Invasion of fall armyworms ravages crops in 20 African countries

mossyman

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Insect to cause $3bn damage to maize in next 12 months and serious food shortages

An invasion of fall armyworms from the Americas has ravaged crops across more than 20 African countries, putting hundreds of millions of people at risk of hunger.

Experts warned this week that the continent will struggle to contain the threat posed by the 3.4cm caterpillars that have no known effective predator.

“This is science fiction turned fact,” said Boddupalli Prasanna, a director at the International Maize and Wheat Improvement Center. “The fall armyworm is much more evil than other [pests] because I don’t think it can be eliminated. Meanwhile, the range of options available to tackle it are limited and the cost of these options is expensive.” 

The fall armyworm is native to the Americas and survives in temperatures above 10 degrees Celsius. It is named after the time of year it does most damage — autumn — and its feeding habits; after devouring a crop the whole “army” advances.

It feeds on 80 different plant species but the most prevalent strain eats maize, which is the staple of 200m people in sub-Saharan Africa. About 300,000 hectares across the region have already been ravaged.

Roger Day, at the Centre for Agriculture and Biosciences International, estimated the fall armyworm would cause damage worth about $3bn to Africa’s maize crop over the next 12 months.

Unless the insects advance is contained there is a risk of “further spread into Europe via the Mediterranean basin and Asia through the Middle East is almost certain”, the UN’s Food and Agriculture Organisation warned in a report. 

“The most likely scenario is that it’s going to spread both geographically and in intensity,” said Lewis Hove, a crop resilience expert at the FAO. “The infestation rate [in crops] is usually around 80 per cent but in some areas it is 100 per cent.” 



Scientists believe the fall armyworm arrived in Africa in a shipment of maize. It was first detected on the continent in west Africa in January 2016. A year later, it was in southern Africa and it has since swept north, with some moths flying up to 100km a day. It has recently been reported as far north as Ethiopia. 

Unless sprayed with effective insecticides quickly after initial detection, the fall armyworm becomes extremely hard to contain. 

Each adult moth lays up to 2,000 eggs during its two-week life, usually in batches of 100-200 on immature maize plants. Newly-hatched larvae often tunnel directly into maize before crawling to the ground to pupate.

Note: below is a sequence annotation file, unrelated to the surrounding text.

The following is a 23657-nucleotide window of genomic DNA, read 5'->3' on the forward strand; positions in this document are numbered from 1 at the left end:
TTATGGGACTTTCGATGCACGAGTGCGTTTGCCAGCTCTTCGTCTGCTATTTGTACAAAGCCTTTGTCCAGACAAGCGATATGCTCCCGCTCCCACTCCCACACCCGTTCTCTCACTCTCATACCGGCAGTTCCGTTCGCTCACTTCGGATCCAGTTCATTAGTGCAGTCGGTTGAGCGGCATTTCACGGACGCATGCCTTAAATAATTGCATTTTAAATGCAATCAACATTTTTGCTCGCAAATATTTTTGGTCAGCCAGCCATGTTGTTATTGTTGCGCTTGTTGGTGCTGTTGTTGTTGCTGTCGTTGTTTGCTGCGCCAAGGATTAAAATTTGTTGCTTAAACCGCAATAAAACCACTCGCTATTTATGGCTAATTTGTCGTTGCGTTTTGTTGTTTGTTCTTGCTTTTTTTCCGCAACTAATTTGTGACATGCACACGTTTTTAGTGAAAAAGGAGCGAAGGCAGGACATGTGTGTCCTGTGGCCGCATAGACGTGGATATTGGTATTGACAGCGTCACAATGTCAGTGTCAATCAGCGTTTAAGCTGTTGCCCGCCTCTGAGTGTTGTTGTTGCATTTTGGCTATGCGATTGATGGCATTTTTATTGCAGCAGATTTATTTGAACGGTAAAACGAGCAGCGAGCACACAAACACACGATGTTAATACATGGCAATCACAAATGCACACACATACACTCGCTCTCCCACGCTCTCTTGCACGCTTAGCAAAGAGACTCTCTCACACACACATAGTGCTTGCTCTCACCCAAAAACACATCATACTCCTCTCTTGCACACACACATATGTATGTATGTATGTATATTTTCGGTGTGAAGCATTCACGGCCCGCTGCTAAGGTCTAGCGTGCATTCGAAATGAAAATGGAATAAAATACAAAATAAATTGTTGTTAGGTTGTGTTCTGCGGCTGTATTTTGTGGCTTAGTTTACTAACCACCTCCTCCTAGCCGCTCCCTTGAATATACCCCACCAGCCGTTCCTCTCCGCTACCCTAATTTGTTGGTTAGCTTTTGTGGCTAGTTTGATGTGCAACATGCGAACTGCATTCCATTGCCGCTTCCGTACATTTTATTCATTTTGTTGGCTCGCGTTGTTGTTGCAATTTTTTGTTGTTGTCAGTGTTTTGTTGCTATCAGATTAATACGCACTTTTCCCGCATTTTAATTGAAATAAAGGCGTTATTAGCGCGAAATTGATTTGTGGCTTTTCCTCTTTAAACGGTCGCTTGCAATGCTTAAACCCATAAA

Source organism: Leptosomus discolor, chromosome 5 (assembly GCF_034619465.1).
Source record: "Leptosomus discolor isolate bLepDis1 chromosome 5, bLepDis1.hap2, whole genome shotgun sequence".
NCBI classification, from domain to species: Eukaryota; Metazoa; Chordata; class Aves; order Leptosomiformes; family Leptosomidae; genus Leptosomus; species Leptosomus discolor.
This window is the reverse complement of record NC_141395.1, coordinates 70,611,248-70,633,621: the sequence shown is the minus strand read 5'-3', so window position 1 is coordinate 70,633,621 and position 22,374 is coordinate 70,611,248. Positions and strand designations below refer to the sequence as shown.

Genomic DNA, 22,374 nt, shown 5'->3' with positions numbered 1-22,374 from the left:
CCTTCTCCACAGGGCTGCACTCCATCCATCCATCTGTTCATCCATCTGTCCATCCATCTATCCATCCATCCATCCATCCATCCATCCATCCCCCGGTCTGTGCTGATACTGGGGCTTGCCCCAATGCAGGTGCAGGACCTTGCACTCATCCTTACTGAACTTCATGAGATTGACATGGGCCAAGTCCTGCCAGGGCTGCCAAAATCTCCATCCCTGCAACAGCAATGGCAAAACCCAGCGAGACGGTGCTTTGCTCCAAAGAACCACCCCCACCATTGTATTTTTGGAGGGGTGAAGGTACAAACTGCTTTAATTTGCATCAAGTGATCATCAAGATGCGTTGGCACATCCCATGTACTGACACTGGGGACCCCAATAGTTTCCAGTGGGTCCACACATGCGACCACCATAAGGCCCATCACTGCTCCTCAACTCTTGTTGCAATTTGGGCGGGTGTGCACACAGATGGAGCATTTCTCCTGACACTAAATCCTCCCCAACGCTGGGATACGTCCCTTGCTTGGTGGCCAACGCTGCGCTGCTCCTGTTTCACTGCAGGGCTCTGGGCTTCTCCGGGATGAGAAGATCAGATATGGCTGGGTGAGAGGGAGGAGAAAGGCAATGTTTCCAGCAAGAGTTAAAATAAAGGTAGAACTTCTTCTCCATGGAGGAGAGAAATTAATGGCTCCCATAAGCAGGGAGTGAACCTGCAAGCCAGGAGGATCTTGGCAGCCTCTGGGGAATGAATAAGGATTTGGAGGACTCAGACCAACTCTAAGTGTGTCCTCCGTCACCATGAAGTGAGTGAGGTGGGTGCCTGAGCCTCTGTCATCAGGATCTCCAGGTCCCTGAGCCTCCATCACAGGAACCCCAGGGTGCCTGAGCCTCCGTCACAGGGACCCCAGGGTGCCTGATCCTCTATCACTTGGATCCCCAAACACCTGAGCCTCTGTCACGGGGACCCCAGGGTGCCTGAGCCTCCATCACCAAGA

Michael Otiwi, a researcher at Uganda’s National Agricultural Research Organisation, said African farmers are becoming increasingly desperate as the insect proves resistant to most chemicals. 

“Recommended doses of insecticides are not sufficient so farmers are using double or even triple,” he said. “But these don’t work usually and pose serious issues for the safety of the users and the environment.” 



An extensive drought that has affected large swaths of sub-Saharan Africa for much of the last year has exacerbated the situation as it creates the prolonged hot, dry conditions in which the armyworm thrives. 

Experts at a conference of Nairobi this week said the only major crop that appeared to be able to resist the pest is cassava, probably because it produces cyanide. 

Joe DeVries, vice-president of the Alliance for a Green Revolution in Africa, said it was difficult to estimate the cost of trying to contain the fall armyworm in Africa, but added that the $600m Brazil spends on containment annually “is a good benchmark”. 

Mr Prasanna said the aim of the Nairobi conference was to find solutions to tackle the armyworm in both the short, medium and long term. Developing resistant strains of maize is likely to take at least four years, he said. 

One of the ways the US has been able to mitigate the armyworm’s impact is through the use of genetically-modified maize, but this is rarely planted in sub-Saharan Africa, where there is widespread opposition to such crops. 
https://www.ft.com/content/93222f52-2b46-11e7-9ec8-168383da43b7
 
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Catalpast

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willow68

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silverharp

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Perhaps Minister Zappone can arrange for us to take a couple of hundred in?

- its the least we can do....:cool:
the armyworm probably wouldnt like our climate
 

cunnyfunt

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One would have to be a conspiracy theorist to suspect how this crop destroying monster ever got to be introduced to Africa....but I am sure there is a reasonable explanation. Thanks for posting this.
More western supremacy and bad bad merica foreign invasions me thinks..
 

ger12